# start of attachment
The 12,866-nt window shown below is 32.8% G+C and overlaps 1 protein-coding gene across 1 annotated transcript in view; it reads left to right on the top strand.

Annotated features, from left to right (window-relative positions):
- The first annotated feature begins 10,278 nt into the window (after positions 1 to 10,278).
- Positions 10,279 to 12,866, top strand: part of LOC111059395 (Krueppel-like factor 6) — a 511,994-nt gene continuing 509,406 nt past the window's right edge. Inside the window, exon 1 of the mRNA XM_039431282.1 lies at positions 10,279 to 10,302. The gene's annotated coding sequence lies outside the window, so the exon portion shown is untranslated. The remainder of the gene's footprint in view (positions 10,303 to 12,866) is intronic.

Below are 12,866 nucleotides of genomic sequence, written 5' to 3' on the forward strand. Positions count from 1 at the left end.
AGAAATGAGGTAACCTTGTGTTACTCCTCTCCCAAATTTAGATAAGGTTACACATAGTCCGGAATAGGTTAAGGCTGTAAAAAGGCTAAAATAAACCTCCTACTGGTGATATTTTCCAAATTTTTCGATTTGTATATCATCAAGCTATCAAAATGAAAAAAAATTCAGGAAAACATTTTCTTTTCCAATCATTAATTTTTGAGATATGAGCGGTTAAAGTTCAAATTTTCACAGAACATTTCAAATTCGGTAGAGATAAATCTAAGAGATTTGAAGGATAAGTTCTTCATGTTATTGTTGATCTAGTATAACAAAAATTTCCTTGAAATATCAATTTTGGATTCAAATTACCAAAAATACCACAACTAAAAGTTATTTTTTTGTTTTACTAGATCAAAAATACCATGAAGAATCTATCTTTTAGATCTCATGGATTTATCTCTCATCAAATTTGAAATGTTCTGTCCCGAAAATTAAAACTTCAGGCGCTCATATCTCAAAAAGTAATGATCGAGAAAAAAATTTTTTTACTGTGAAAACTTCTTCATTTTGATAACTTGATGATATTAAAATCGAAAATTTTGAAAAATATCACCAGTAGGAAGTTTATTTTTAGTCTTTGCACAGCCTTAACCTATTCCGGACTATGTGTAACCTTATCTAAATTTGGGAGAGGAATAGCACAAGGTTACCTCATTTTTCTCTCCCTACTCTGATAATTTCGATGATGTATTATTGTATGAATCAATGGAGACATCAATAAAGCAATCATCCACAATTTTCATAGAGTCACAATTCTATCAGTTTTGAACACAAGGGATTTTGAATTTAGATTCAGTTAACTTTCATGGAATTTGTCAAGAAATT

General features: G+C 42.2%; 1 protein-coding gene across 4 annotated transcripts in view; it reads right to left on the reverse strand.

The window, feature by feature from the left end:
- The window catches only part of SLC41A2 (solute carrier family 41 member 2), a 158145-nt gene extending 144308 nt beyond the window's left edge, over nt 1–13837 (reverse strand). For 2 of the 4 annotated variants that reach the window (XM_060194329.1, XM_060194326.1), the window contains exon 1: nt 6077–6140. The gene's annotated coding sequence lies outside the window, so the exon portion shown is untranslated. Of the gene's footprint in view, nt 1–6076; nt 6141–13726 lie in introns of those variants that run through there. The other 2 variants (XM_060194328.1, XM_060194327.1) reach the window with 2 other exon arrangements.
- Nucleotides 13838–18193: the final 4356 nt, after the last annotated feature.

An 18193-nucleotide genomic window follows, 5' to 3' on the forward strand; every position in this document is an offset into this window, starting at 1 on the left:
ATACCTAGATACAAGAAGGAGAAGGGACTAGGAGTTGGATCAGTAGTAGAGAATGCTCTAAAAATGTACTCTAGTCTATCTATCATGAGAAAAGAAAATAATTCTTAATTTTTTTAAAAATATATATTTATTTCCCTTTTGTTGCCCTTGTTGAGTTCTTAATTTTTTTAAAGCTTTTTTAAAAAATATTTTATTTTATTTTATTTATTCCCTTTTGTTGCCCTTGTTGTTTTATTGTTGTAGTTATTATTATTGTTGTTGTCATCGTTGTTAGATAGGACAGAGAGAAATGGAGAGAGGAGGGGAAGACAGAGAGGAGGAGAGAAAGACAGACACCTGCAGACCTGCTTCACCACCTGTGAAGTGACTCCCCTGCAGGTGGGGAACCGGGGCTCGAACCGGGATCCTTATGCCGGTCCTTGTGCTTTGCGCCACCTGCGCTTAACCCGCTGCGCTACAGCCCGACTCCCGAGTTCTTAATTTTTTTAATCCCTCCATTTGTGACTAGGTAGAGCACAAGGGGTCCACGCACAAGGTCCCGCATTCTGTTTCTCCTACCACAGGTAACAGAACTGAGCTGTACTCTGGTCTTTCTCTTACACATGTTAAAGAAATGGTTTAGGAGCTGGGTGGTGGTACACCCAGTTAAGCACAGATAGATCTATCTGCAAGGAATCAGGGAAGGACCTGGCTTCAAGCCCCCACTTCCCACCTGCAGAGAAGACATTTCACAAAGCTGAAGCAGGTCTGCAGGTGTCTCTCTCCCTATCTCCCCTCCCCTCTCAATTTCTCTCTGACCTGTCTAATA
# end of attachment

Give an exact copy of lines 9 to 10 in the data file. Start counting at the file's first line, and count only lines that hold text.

- The window catches only part of SLC41A2 (solute carrier family 41 member 2), a 158145-nt gene extending 144308 nt beyond the window's left edge, over nt 1–13837 (reverse strand). For 2 of the 4 annotated variants that reach the window (XM_060194329.1, XM_060194326.1), the window contains exon 1: nt 6077–6140. The gene's annotated coding sequence lies outside the window, so the exon portion shown is untranslated. Of the gene's footprint in view, nt 1–6076; nt 6141–13726 lie in introns of those variants that run through there. The other 2 variants (XM_060194328.1, XM_060194327.1) reach the window with 2 other exon arrangements.
- Nucleotides 13838–18193: the final 4356 nt, after the last annotated feature.